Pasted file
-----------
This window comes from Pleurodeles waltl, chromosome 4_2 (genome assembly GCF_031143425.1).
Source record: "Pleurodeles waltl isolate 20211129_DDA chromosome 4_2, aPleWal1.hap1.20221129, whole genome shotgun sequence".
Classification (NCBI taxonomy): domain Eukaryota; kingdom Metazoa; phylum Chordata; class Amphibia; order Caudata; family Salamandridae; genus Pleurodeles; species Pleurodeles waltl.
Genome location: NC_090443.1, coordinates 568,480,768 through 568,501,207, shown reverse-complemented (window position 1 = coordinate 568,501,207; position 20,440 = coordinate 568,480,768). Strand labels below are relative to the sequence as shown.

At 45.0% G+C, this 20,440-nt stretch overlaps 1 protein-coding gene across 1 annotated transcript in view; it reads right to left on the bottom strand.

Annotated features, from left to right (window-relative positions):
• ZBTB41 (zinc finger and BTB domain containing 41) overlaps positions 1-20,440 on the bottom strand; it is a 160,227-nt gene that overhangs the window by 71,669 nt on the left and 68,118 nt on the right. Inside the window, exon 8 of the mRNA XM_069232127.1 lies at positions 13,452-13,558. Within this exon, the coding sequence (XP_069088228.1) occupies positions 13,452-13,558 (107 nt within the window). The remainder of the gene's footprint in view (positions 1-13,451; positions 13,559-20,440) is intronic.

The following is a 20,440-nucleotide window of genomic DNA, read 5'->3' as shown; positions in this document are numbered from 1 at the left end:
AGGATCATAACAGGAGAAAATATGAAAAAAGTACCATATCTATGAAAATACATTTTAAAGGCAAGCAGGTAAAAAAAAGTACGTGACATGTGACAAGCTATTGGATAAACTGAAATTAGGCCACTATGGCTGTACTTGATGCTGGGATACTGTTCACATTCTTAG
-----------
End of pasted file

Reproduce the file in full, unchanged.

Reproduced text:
This window comes from Pleurodeles waltl, chromosome 4_2 (genome assembly GCF_031143425.1).
Source record: "Pleurodeles waltl isolate 20211129_DDA chromosome 4_2, aPleWal1.hap1.20221129, whole genome shotgun sequence".
Classification (NCBI taxonomy): domain Eukaryota; kingdom Metazoa; phylum Chordata; class Amphibia; order Caudata; family Salamandridae; genus Pleurodeles; species Pleurodeles waltl.
Genome location: NC_090443.1, coordinates 568,480,768 through 568,501,207, shown reverse-complemented (window position 1 = coordinate 568,501,207; position 20,440 = coordinate 568,480,768). Strand labels below are relative to the sequence as shown.

At 45.0% G+C, this 20,440-nt stretch overlaps 1 protein-coding gene across 1 annotated transcript in view; it reads right to left on the bottom strand.

Annotated features, from left to right (window-relative positions):
• ZBTB41 (zinc finger and BTB domain containing 41) overlaps positions 1-20,440 on the bottom strand; it is a 160,227-nt gene that overhangs the window by 71,669 nt on the left and 68,118 nt on the right. Inside the window, exon 8 of the mRNA XM_069232127.1 lies at positions 13,452-13,558. Within this exon, the coding sequence (XP_069088228.1) occupies positions 13,452-13,558 (107 nt within the window). The remainder of the gene's footprint in view (positions 1-13,451; positions 13,559-20,440) is intronic.

The following is a 20,440-nucleotide window of genomic DNA, read 5'->3' as shown; positions in this document are numbered from 1 at the left end:
AGGATCATAACAGGAGAAAATATGAAAAAAGTACCATATCTATGAAAATACATTTTAAAGGCAAGCAGGTAAAAAAAAGTACGTGACATGTGACAAGCTATTGGATAAACTGAAATTAGGCCACTATGGCTGTACTTGATGCTGGGATACTGTTCACATTCTTAG